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the tailor, from its commencement as a trade, distinct from other occupations, through all the vagaries of fashion, the windings of his scissors, the niceties of his needle, the allayings of his goose, and the swellings of his buckram, from the rude construction and excruciating tortures of a primitive new coat, and the tiresome constraint of the first pair of pantaloons, up to the elegant 'fits' of his workmanship; the wardrobe of a Brummel, and the science that enchanted a Pelham. Equally interesting, would be the dissection of the lawyer; to view him as the pedant of parchment, the inditer of forms, the memory-bag of unmeaning terms, and useless circumlocutions, with wig like a wool-basket, as if to impose upon the vulgar some imaginary terrors as to the size of his head, and extent of his knowledge-box; thus awing into silence, by external grandeur of appearance; yes, to trace him almost down to our own times, thus cumbered with false hair, and fictitious suits, a ravenous consumer of ink, and destroyer of paper, until he should emerge into the character of our own day, and unite the gentleman with the philanthropist, and scholar, the literary and scientific patron of the age; an honor to his country, and the framer and supporter of its laws. But we lack time for this pleasingly laborious task, and the reader may not care to examine the literary budget of such labors; let us therefore calculate the amount of men, as they are clergymen, lawyers, doctors, school-masters, mechanics, idlers, and busybodies.
Clergymen surely we may speak of them. The day has gone by, when the clergy and the inquisition were an equal terror. They themselves rejoice, that at last they have come to be viewed as other men, with like infirmities, wants, and passions, and let us remember, privileges too. But many centuries must elapse, before this class of men can entirely recover, in the estimation of a certain portion of mankind, that confidence which we feel sure is their due, at least in our country, and in England. Power is dear to the human heart; so dear, and it has been so invariably abused, that the highest praise we give our own WASHINGTON, is the self-control he practised in favor of republican principles; for it has been said that he might have been dictator. Ignorance and Superstition walk hand and hand; and it by no means is to be viewed as a strange result, that the mysteries which belong to the subject of religion, should have been made subservient to base purposes, and political designs. Such being the acknowledged fact, it being matter of history, many notions with regard to clergymen have become the common property of very common men. By this, we may be able to see the justice of the enactment of the legislatures of several states, that clergymen shall have no part in public government, not even the influence of a vote; which law, if I rightly apprehend it, is not so much for the safety of the state, as for the disarming of the prejudices of the multitude, who now can find no political ground upon which to establish their objections against the institutions of the churches. No one would be patiently listened to, who should commence a tirade against any one of the mechanic arts. The uses of the trades are too obvious, to offer any excuse for such comment; but sneerings at the clergy are too common, as a class of men who get their living from the community,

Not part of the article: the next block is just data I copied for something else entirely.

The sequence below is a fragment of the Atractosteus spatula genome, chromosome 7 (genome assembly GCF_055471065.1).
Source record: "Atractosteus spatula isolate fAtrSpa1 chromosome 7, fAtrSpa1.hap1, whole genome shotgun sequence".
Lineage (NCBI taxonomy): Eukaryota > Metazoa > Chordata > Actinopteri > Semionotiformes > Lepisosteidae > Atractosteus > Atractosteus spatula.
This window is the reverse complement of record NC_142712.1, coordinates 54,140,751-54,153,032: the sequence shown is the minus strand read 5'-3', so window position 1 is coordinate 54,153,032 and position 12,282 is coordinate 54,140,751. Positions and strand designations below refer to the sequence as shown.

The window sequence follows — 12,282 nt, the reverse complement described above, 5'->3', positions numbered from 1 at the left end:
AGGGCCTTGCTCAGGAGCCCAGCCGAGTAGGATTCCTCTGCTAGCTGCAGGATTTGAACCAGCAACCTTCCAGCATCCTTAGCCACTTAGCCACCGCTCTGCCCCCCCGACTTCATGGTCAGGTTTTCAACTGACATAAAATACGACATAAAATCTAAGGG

without paying an adequate quid pro quo. Many view their contribution to the support of the ministry, as a heavy tax, and by the smallness of the amount they give, and the grudging manner of giving it, evidently proclaim their feelings. We pass by the real grounds of this profession, and view it as one of convenience and policy. And in this respect, as a matter of safety, public order, intellectual pleasure, we cannot see how it can be dispensed with. The great mass of our population is actually educated by the clergy. They get their language from the sermons they hear, and indeed nearly all the book-knowledge they possess. A bad grammarian, in a clergyman, will barbarize a whole people. A close thinker, and proper writer, will render a people polished in their diction, and pure in their idioms. It is impossible to estimate their influence; as impossible as it is for us to conceive of vast convulsions in nature, caused by the simple drops of water long continuing to fall in one place.
Are the men who exert such influences useless? Shall we deny to them the privileges we grant to other men? Are all his faults to be observed, set in a note-book, and conned by heart, to cast into his teeth?' Is the person who ministers to us in times of affliction, who buries our dead, and says the consecrated rite over the new-born child, whose time is divided between the sick, the desponding, and the ignorant; who subjects himself to insult, in the discharge of his duty, who carries words of peace and happines to the remotest corners of the earth, and yet only subsists upon the public, shall we talk slightingly of such a profession? Nay, we blush at the idea. Still, who does not know that the clergy of our land, while debarred the privilege of trade, barely live, some almost starve. I have heard the idea suggested, that the clergyman of a village should be furnished by his parishioners with a fine large house, a good stock of cows, and have all those conveniences about him to enable him to entertain strangers. He should be placed in such a situation, that the needy might be pointed to his door; in short, he should be the charitable organ of the village, and in order to be so, be placed as far above want as he should be above meanness. A clergyman cannot do his duty, who is dependent upon the whims and caprices of his flock. A a poor and needy person cannot, without the possession of the highest philosophy, and the strongest exercise of principle, be an independent thinker, or a dignified actor. Poverty weighs down the spirits, and makes the mind truckling and base. There is one exception to this rule, and that is the poverty of a small annuity, by which, though it be little, a man is rendered perfectly independent of the patronage of those around him. Public sentiment should act upon men, and strongly; but let opinion be free as the wind; let it be left to find its own level. Let us have an honest criterion of character, of measures, or we cease to be a people of opinion, and become the mere hucksters of petty contrivances.